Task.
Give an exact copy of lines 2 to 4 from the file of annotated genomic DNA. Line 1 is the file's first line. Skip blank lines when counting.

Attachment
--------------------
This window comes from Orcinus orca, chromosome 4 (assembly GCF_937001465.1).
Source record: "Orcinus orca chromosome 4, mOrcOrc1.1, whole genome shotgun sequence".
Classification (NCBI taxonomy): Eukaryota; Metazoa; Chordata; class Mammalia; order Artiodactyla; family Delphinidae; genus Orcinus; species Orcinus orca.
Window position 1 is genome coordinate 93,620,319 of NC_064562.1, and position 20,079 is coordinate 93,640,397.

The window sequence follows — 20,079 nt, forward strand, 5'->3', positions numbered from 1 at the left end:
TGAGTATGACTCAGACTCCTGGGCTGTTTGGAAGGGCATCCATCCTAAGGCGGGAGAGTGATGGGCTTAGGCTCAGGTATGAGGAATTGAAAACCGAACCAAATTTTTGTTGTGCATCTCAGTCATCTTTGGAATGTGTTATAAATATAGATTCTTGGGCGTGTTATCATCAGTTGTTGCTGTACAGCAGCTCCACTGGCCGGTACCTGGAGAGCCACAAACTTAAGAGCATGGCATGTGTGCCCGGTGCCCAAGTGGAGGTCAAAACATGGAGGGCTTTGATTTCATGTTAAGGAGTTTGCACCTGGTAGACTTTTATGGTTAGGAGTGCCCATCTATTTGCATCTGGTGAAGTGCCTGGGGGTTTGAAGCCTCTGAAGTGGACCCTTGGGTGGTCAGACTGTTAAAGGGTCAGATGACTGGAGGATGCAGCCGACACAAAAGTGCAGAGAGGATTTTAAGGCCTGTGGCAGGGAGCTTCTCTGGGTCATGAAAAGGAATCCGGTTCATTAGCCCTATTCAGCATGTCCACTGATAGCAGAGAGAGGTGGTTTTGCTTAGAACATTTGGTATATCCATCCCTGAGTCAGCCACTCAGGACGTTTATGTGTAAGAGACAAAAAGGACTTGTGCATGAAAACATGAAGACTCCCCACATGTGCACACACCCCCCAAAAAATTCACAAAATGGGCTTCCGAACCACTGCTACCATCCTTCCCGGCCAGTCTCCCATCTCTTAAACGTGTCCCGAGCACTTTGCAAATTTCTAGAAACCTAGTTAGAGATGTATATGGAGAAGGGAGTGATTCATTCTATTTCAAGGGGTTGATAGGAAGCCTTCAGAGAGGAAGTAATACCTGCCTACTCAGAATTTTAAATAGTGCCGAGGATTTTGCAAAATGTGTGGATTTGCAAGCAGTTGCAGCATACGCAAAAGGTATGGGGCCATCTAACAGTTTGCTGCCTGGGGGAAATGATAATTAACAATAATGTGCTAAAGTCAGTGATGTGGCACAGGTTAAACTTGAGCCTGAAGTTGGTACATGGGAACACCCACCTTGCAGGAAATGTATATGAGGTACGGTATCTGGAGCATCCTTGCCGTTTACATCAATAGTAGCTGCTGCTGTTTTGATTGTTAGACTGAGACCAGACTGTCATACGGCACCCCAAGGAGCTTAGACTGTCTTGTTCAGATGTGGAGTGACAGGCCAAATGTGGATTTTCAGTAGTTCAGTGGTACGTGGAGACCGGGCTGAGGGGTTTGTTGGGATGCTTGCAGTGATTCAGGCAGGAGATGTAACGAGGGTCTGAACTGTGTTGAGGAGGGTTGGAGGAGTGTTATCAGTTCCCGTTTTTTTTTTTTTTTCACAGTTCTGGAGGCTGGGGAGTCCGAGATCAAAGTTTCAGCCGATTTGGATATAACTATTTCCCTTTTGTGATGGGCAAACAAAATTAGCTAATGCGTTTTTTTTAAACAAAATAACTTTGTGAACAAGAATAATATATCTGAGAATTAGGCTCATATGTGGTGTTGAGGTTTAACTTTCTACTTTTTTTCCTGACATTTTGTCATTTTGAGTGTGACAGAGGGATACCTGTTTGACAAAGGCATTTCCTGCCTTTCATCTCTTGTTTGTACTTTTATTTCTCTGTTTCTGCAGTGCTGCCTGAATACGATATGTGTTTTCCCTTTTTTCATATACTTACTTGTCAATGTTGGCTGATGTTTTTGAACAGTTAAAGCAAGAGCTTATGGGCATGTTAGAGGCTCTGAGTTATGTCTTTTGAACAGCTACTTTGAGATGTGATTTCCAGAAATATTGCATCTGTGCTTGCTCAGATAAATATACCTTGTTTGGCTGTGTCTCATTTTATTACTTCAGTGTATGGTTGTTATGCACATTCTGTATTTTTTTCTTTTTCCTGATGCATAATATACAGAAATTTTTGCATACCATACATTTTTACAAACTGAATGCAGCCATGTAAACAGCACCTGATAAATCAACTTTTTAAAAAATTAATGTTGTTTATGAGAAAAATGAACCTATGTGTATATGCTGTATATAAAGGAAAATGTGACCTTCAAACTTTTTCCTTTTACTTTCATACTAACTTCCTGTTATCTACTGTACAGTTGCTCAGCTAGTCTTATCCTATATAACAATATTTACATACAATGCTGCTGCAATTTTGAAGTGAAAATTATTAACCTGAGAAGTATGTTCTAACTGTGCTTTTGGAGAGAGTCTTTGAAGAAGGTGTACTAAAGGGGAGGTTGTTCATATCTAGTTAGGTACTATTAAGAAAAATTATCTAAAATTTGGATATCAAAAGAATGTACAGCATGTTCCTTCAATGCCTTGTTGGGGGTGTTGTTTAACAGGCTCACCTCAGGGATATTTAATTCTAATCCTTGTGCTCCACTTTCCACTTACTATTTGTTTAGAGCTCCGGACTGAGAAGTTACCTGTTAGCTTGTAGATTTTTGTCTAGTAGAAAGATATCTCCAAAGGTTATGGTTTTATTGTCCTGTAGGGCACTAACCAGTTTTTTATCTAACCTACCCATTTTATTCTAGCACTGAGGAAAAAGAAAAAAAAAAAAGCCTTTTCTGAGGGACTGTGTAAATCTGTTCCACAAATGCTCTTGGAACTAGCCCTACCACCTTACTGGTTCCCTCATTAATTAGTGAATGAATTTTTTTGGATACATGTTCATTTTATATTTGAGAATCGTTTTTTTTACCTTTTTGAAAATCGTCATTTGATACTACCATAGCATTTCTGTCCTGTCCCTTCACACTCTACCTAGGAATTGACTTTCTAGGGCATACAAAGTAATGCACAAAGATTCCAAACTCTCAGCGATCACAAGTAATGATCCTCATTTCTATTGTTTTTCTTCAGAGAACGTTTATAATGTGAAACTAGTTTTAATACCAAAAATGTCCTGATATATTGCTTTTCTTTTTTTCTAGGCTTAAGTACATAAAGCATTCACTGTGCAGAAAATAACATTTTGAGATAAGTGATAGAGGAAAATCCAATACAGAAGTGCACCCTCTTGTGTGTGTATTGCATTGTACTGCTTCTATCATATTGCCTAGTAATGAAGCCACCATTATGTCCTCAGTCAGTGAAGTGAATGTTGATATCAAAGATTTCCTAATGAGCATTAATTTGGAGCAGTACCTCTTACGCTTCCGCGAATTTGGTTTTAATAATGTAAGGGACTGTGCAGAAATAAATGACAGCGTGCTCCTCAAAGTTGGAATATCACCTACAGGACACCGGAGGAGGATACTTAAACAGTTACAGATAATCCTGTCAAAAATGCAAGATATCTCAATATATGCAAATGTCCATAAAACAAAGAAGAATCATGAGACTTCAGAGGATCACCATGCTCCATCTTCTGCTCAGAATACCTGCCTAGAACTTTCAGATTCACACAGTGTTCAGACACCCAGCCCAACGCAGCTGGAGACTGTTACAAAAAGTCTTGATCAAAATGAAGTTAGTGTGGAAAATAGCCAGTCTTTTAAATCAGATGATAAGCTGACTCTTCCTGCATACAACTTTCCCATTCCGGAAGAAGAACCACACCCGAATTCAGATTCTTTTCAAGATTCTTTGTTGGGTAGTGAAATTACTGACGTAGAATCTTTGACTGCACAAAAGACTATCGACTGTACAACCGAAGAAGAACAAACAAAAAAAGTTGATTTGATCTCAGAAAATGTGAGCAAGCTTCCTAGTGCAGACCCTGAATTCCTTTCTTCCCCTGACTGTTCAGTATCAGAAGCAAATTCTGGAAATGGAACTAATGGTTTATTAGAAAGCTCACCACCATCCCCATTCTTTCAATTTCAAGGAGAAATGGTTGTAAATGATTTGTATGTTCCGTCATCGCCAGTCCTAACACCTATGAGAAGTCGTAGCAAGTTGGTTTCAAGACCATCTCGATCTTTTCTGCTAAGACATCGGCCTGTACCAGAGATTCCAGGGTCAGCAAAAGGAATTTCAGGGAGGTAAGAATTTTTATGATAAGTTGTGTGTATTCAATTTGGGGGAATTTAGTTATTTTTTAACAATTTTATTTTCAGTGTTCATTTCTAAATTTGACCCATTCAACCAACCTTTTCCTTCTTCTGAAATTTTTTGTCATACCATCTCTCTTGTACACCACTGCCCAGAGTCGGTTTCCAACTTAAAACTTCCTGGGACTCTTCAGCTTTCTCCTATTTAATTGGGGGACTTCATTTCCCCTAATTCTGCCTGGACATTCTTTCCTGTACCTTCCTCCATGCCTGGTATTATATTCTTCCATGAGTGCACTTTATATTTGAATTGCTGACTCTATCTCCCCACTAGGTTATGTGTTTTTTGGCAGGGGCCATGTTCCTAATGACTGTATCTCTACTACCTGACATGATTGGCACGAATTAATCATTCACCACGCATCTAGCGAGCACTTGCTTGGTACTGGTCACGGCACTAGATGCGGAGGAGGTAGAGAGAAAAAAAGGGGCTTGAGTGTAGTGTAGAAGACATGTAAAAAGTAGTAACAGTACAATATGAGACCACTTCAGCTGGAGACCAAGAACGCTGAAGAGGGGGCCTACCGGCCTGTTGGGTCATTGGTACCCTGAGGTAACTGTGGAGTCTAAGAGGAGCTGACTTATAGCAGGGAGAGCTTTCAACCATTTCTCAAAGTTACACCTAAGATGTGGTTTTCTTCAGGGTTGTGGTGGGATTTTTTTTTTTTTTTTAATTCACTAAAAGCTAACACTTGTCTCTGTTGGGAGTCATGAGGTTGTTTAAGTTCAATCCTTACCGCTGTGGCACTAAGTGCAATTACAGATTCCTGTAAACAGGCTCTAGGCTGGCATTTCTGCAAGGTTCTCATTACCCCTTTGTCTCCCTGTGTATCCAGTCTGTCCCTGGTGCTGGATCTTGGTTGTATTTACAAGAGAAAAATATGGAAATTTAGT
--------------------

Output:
Source record: "Orcinus orca chromosome 4, mOrcOrc1.1, whole genome shotgun sequence".
Classification (NCBI taxonomy): Eukaryota; Metazoa; Chordata; class Mammalia; order Artiodactyla; family Delphinidae; genus Orcinus; species Orcinus orca.
Window position 1 is genome coordinate 93,620,319 of NC_064562.1, and position 20,079 is coordinate 93,640,397.